Spotlight: Foster the People
“There are so many good bands out there that try to put on a front and make their music super esoteric—and it’s not communal,” Foster continues. “A lot of bands are creating a culture that only lets people in that they approve of. But we went into it with a different attitude: ‘Let’s make good music that we enjoy.’ We’re not trying to be a super exclusive indie band.”
He originally named his group “Foster and the People” but when someone mistook this for “Foster the People” after a show they performed for charity, the name stuck—Foster thought the new moniker helped drive home his greater mission of playing music while also helping others.
“I like to observe the people around me,” the Cleveland native says. “I tend to be drawn to outsiders—the hustlers—people that are struggling. There’s something compelling and human about adversarial relationships. I like to find the humanity in someone that is polar opposite of myself and then make them completely relatable.”
While The Beach Boys, New Order and The Clash were huge influences, Foster laughingly says that the band is best described as if “Brian Wilson and Aphex Twin got together and had a man baby who he grew up listening to Motown and heard a drum machine along the way.”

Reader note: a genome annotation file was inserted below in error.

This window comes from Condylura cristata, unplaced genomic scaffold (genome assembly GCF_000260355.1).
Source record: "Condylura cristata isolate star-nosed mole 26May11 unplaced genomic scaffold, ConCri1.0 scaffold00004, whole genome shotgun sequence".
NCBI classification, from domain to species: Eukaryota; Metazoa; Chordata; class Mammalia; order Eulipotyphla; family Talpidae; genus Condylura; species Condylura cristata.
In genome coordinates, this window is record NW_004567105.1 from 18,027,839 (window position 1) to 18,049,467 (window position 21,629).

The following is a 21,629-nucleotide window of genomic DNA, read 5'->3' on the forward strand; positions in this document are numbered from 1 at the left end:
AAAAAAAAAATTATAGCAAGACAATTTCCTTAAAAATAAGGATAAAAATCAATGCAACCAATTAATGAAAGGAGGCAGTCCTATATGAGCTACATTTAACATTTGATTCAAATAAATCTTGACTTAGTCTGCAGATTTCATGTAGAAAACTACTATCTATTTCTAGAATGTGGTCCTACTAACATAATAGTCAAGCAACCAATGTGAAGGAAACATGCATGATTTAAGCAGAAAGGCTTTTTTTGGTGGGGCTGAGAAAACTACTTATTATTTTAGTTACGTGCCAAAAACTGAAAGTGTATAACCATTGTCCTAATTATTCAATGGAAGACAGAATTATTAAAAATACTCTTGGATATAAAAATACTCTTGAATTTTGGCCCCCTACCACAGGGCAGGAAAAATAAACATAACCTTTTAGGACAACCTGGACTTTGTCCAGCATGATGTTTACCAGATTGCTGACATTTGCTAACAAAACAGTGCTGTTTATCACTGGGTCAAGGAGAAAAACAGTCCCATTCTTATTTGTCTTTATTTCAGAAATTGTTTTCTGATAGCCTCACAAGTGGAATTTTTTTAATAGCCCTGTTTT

In concert, Foster delivers his high-energy show just as he said he would—displaying his love for the synthesizer and his multi-instrumentalist skills as he deftly moves from keys to percussion to lead vocals, sometimes with the help of autotune and other various effects, and adding some hand motions and dance steps as well.
“Mark recently reached out to me to start writing for the next Foster the People record,” Heiligman says. “The guys have been busy touring but luckily technology allows for Mark and I to work on tracks even when he’s halfway around the world. Mark is great with melody and it’s always exciting to me; I enjoy his musical sensibilities.”
Foster mentions his proclivity for hip-hop music, noting that you can hear undertones of it on Torches, especially on “Life on the Nickel.” “I’d love it if Lupe [Fiasco] or [Kid] Cudi got on that track,” he says, optimistically adding, “We’ll see.”
Dame shares a song from her new EP Preventions of Heartbreak.
Golden Bloom stopped by Relix to perform a tune from their latest EP No Day Like Today.
The Chapin Sisters share an tune from their new album A Date With the Everly Brothers.
Minneapolis-based Night Moves share a song from their record, Colored Emotions, live at Relix.
Cloud Cult share a song from their latest album live at Relix.
The Giving Tree Band enjoy a spring day on the Relix rooftop, while performing a classic Grateful Dead tune.
Canadian singer-songwriter Hayden performs a duet with his sister-in-law Lou Canon. The song appears on Us Alone his first record on Broken Social Scene’s Arts & Crafts Productions.
The Milk Carton Kids share the first song from their new album, The Ash & Clay.
Here is the new video from Serbian guitar ace Ana Popovic. “Object Of Obsession” appears on her latest album Can You Stand The Heat.
Ron Sexsmith visits the Relix office to perform a tune from his latest record Forever Endeavor.
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